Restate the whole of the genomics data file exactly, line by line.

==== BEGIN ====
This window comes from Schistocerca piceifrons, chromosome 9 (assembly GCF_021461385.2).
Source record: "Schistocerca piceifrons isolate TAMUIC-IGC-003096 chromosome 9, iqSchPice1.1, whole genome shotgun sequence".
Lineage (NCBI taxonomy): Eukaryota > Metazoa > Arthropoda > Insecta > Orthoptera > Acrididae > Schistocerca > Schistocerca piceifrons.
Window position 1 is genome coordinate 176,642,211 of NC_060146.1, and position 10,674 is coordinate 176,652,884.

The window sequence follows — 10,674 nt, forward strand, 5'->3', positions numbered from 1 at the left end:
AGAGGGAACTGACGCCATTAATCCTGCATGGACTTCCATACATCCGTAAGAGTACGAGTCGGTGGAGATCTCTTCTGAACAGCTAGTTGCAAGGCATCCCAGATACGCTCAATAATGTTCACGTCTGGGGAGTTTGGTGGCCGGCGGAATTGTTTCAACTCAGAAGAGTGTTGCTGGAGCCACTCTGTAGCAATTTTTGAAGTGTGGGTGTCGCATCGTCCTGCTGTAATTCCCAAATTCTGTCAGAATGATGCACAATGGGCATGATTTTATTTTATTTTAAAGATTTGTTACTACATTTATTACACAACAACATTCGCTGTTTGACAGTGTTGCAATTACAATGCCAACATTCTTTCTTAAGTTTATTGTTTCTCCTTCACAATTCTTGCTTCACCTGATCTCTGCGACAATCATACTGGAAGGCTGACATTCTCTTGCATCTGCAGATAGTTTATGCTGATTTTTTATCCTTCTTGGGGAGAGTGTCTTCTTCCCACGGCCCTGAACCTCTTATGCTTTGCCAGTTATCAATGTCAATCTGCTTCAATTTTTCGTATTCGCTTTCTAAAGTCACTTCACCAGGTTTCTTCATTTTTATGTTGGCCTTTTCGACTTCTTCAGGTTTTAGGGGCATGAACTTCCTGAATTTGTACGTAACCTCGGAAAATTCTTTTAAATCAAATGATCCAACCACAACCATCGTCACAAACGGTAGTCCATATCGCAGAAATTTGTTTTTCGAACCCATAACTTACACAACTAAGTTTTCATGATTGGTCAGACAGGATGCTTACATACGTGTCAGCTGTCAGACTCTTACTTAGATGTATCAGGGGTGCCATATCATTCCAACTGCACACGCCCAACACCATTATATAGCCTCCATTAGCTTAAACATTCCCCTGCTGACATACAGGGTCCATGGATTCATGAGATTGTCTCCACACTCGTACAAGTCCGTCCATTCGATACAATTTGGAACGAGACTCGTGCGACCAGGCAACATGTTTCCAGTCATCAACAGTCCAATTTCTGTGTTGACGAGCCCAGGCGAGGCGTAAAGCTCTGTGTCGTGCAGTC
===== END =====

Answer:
This window comes from Schistocerca piceifrons, chromosome 9 (assembly GCF_021461385.2).
Source record: "Schistocerca piceifrons isolate TAMUIC-IGC-003096 chromosome 9, iqSchPice1.1, whole genome shotgun sequence".
Lineage (NCBI taxonomy): Eukaryota > Metazoa > Arthropoda > Insecta > Orthoptera > Acrididae > Schistocerca > Schistocerca piceifrons.
Window position 1 is genome coordinate 176,642,211 of NC_060146.1, and position 10,674 is coordinate 176,652,884.

The window sequence follows — 10,674 nt, forward strand, 5'->3', positions numbered from 1 at the left end:
AGAGGGAACTGACGCCATTAATCCTGCATGGACTTCCATACATCCGTAAGAGTACGAGTCGGTGGAGATCTCTTCTGAACAGCTAGTTGCAAGGCATCCCAGATACGCTCAATAATGTTCACGTCTGGGGAGTTTGGTGGCCGGCGGAATTGTTTCAACTCAGAAGAGTGTTGCTGGAGCCACTCTGTAGCAATTTTTGAAGTGTGGGTGTCGCATCGTCCTGCTGTAATTCCCAAATTCTGTCAGAATGATGCACAATGGGCATGATTTTATTTTATTTTAAAGATTTGTTACTACATTTATTACACAACAACATTCGCTGTTTGACAGTGTTGCAATTACAATGCCAACATTCTTTCTTAAGTTTATTGTTTCTCCTTCACAATTCTTGCTTCACCTGATCTCTGCGACAATCATACTGGAAGGCTGACATTCTCTTGCATCTGCAGATAGTTTATGCTGATTTTTTATCCTTCTTGGGGAGAGTGTCTTCTTCCCACGGCCCTGAACCTCTTATGCTTTGCCAGTTATCAATGTCAATCTGCTTCAATTTTTCGTATTCGCTTTCTAAAGTCACTTCACCAGGTTTCTTCATTTTTATGTTGGCCTTTTCGACTTCTTCAGGTTTTAGGGGCATGAACTTCCTGAATTTGTACGTAACCTCGGAAAATTCTTTTAAATCAAATGATCCAACCACAACCATCGTCACAAACGGTAGTCCATATCGCAGAAATTTGTTTTTCGAACCCATAACTTACACAACTAAGTTTTCATGATTGGTCAGACAGGATGCTTACATACGTGTCAGCTGTCAGACTCTTACTTAGATGTATCAGGGGTGCCATATCATTCCAACTGCACACGCCCAACACCATTATATAGCCTCCATTAGCTTAAACATTCCCCTGCTGACATACAGGGTCCATGGATTCATGAGATTGTCTCCACACTCGTACAAGTCCGTCCATTCGATACAATTTGGAACGAGACTCGTGCGACCAGGCAACATGTTTCCAGTCATCAACAGTCCAATTTCTGTGTTGACGAGCCCAGGCGAGGCGTAAAGCTCTGTGTCGTGCAGTC